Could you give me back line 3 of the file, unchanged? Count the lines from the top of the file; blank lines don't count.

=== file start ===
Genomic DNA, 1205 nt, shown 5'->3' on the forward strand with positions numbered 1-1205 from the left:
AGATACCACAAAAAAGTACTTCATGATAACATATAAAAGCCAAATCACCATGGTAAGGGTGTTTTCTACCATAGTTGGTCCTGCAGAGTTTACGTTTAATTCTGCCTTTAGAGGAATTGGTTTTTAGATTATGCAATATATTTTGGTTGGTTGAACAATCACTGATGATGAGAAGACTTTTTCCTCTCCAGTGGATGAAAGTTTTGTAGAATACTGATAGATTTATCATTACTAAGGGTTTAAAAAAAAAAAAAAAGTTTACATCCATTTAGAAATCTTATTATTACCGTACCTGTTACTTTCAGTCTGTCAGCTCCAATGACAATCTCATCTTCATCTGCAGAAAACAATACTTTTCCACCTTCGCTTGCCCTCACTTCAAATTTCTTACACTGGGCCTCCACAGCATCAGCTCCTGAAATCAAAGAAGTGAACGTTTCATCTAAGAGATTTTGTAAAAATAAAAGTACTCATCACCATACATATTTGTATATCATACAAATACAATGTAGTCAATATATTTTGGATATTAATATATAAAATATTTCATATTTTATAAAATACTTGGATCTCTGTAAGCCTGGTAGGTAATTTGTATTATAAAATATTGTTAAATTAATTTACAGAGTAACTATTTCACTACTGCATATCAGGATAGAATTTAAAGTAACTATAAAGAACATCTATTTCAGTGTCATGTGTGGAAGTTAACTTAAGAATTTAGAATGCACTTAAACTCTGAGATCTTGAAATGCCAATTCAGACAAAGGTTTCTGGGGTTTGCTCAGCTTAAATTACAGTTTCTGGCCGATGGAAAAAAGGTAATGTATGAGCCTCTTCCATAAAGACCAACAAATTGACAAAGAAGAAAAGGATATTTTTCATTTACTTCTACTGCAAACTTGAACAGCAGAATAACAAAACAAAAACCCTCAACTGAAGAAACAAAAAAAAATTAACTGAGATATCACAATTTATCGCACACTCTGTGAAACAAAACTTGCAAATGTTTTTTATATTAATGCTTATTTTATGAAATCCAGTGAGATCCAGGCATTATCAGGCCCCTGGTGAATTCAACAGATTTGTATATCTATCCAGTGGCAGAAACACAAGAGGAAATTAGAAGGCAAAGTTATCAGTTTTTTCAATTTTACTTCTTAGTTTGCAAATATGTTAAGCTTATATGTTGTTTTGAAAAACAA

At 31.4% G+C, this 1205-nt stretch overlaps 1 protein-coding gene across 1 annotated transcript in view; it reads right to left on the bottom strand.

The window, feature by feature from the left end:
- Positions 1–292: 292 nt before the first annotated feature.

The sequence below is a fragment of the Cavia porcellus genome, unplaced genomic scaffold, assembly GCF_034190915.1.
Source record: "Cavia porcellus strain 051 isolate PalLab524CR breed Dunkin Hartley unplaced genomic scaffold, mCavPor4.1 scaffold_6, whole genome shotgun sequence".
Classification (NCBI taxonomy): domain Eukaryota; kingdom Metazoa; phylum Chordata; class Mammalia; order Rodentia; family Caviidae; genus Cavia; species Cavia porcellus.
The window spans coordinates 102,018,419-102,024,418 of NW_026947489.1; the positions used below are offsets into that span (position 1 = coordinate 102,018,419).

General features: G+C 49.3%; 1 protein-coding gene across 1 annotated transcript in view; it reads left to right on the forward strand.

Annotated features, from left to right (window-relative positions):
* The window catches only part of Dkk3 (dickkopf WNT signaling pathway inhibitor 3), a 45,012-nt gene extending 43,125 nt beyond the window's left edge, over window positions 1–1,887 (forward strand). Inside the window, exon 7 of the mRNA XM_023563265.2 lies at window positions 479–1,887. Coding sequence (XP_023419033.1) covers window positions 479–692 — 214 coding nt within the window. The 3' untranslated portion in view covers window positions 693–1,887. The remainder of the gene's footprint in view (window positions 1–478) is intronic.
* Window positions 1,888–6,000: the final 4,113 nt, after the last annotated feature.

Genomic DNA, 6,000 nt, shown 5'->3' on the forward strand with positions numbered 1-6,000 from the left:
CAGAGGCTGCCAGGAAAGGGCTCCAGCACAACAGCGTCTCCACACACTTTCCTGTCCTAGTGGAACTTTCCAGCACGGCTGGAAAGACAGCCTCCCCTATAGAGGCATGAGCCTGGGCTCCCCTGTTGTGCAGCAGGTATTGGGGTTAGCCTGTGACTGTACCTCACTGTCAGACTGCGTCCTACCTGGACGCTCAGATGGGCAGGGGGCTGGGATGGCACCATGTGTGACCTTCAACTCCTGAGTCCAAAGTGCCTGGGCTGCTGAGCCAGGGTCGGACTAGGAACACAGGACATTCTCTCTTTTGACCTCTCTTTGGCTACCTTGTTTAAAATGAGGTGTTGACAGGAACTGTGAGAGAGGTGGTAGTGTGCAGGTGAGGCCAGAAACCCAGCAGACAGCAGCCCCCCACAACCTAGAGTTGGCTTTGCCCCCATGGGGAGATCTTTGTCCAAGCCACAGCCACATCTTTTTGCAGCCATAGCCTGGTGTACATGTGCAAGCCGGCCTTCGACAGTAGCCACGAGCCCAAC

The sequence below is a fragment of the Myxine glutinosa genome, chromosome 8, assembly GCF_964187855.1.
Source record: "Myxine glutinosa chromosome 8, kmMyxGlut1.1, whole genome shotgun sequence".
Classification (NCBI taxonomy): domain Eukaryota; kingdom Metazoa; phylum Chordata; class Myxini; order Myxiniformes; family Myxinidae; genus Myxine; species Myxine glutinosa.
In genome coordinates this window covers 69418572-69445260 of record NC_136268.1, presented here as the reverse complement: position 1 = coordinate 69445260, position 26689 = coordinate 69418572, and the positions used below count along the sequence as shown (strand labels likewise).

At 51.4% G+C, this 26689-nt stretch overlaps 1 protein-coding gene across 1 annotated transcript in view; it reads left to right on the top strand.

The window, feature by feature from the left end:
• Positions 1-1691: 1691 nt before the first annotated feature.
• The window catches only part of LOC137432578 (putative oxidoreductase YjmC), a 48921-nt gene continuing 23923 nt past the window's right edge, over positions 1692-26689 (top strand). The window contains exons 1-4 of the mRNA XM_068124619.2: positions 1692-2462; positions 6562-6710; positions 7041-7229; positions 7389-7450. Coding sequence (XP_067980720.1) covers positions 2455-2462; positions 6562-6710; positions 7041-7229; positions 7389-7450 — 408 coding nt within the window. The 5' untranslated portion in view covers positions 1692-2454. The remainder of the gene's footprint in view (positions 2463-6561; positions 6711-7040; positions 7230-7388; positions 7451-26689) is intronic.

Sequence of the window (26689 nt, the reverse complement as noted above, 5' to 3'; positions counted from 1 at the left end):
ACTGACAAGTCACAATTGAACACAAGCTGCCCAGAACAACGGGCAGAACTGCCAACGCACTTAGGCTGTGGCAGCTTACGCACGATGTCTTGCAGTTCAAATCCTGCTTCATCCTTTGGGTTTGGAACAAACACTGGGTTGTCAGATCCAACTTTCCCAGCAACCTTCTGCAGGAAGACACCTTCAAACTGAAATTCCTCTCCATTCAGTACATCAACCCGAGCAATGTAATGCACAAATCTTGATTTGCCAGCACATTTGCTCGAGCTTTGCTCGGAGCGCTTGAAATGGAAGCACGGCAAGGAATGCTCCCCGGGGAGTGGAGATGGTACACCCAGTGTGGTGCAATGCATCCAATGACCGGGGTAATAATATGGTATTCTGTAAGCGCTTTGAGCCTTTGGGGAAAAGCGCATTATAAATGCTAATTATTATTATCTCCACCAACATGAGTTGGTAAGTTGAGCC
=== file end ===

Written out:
At 31.4% G+C, this 1205-nt stretch overlaps 1 protein-coding gene across 1 annotated transcript in view; it reads right to left on the bottom strand.